It’s awesome when an album can just pick you up by the throat and hold you there. Before this came on I was planning on doing a bunch of other stuff for the site, but two songs in Beast was having its way with me and wouldn’t let go.
Whoever’s been supplying Dez Fafara with angry pills has upped the dosage to a dangerous level lately, because he sounds like a man possessed by nothing but hatred and rage. And with the rest of the guys in the band all contributing guitars and bass, Beast has the fattest riffs and the most pummelling groove of DevilDriver’s career. Let’s not forget John Boecklin’s huge drumming either. The dude certainly had his work cut out for him here, and he delivers in spades. Fafara clearly wasn’t joking when he said that this was the most extreme DevilDriver yet. Simply everything has been beefed up to a degree beyond everything they’ve done so far.
Beast is an immense record, opening with the epic-sounding violence of “Dead to Rights” that will make their insane circle pits positively lethal once it’s unleashed live. Yet that is merely the beginning of close to an hour’s worth of unrelenting, unforgiving metal aggression. “Bring the Fight (to the Floor)” and “Hardened” only heighten the intensity level until the band has become a seemingly unstoppable hate machine. By the time of “Blur”, Fafara is shrieking “I don’t know you but I fucking hate you” like a complete madman. “Shitlist” is somewhat looser with a twenty-second intro of ambient guitars, but this is only a very brief respite. The punkier elements of Pray for Villains are mostly pushed aside this time, only really making their presence felt in “You Make Me Sick”, but Beast is no worse for this, instead veering harder toward the more extreme end of the metal spectrum than ever. Parts of “Black Soul Choir” are almost in the realms of melodic black metal. Only “Lend Myself to the Night” offers some relief, but only insofar as it’s slower and the most melodic track, as if the band decided to ease off the pedal as the album rumbled to an end.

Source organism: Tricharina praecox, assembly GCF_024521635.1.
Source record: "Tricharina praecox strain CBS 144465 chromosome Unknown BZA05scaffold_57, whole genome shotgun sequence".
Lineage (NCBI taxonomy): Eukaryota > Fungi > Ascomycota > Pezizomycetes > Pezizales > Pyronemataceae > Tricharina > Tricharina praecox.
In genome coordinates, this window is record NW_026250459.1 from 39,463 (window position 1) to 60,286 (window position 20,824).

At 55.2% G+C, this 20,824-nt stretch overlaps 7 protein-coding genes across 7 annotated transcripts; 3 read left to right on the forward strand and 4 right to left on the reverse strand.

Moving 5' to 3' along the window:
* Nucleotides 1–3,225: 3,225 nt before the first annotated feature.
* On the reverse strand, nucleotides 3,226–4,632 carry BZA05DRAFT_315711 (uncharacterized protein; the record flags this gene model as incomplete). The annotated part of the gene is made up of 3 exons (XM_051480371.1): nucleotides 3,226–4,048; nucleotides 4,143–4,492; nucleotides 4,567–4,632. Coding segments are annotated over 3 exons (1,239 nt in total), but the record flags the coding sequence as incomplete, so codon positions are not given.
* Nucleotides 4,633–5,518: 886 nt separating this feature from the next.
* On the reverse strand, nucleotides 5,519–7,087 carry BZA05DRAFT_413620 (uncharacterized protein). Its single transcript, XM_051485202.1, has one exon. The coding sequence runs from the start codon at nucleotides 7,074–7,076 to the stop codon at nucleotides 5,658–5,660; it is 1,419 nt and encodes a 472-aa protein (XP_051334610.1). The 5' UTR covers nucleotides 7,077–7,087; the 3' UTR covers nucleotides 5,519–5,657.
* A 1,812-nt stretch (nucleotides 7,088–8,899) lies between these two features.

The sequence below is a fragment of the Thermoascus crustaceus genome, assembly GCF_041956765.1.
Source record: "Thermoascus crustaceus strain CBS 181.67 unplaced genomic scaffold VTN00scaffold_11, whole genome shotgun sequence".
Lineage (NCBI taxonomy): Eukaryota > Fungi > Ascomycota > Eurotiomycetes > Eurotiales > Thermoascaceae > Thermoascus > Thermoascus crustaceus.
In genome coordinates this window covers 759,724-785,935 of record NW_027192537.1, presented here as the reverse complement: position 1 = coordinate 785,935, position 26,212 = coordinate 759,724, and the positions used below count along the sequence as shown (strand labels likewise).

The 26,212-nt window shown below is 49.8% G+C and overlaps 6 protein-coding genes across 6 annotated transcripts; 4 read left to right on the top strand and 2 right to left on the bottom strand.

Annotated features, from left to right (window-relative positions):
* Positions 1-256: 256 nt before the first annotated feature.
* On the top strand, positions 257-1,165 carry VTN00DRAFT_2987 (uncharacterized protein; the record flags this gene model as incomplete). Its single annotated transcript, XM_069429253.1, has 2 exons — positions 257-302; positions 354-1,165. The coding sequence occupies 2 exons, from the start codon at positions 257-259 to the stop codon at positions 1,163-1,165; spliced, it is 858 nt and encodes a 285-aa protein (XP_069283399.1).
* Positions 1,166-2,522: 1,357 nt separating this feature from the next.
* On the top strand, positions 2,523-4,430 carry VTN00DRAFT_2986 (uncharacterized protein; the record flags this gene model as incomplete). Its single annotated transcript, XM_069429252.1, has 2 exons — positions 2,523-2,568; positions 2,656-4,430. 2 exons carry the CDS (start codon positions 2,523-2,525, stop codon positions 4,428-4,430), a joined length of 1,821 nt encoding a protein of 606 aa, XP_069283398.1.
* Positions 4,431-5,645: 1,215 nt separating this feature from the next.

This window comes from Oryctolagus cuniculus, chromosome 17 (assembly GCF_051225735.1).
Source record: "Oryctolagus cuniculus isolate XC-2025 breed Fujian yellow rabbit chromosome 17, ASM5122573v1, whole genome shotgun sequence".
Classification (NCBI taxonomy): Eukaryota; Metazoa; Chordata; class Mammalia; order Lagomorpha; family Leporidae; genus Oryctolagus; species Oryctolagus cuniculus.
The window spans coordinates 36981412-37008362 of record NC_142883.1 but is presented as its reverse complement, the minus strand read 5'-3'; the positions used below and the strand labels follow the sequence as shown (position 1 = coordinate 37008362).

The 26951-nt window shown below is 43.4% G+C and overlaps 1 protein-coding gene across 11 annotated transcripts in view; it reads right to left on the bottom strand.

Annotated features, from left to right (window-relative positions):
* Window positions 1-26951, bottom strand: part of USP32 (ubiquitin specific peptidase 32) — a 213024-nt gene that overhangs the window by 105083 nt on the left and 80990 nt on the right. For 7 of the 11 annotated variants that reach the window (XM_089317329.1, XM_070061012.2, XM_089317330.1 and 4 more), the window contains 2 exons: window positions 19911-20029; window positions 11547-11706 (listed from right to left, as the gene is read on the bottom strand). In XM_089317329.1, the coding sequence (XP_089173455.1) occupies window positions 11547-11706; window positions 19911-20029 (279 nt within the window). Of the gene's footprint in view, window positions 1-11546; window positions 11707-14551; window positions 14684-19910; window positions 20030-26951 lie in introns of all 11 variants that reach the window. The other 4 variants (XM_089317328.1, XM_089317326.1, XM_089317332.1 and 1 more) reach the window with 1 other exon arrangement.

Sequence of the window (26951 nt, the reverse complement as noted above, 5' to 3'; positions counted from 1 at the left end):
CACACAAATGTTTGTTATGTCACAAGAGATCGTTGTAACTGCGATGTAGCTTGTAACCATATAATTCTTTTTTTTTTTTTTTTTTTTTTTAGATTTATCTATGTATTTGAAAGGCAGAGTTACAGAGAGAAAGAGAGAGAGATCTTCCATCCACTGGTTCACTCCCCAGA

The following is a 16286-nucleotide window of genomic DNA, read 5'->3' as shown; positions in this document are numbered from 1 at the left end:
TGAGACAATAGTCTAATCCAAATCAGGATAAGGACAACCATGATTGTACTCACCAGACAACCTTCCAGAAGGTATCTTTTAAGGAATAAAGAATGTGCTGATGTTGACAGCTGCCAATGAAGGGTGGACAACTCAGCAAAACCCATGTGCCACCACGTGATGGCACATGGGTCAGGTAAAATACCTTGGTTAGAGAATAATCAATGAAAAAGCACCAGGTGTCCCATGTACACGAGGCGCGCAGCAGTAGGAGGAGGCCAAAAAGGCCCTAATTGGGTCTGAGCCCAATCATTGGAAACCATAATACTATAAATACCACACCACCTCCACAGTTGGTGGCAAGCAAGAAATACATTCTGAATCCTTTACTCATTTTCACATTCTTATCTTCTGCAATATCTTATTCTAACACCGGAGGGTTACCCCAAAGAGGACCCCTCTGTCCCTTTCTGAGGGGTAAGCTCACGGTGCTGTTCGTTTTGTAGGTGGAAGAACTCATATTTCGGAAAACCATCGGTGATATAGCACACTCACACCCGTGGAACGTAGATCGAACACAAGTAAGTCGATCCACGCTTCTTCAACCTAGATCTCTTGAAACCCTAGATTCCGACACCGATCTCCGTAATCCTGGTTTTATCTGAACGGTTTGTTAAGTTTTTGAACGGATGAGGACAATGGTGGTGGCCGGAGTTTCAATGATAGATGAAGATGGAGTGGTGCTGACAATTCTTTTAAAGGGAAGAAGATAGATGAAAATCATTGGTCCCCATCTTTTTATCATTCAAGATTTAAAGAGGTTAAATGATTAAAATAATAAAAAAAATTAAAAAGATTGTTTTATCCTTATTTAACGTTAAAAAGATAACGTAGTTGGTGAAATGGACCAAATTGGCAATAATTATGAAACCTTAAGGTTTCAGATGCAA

Beast is the true pinnacle of DevilDriver’s — and Fafara’s — career to this point. It is an absolute monster of an album that has already set the bar way high for the year and a new standard for all groove metal albums to come.
Produced by Mark Lewis
Playing time: 55.40
Reviewed by Brian Fischer-Giffin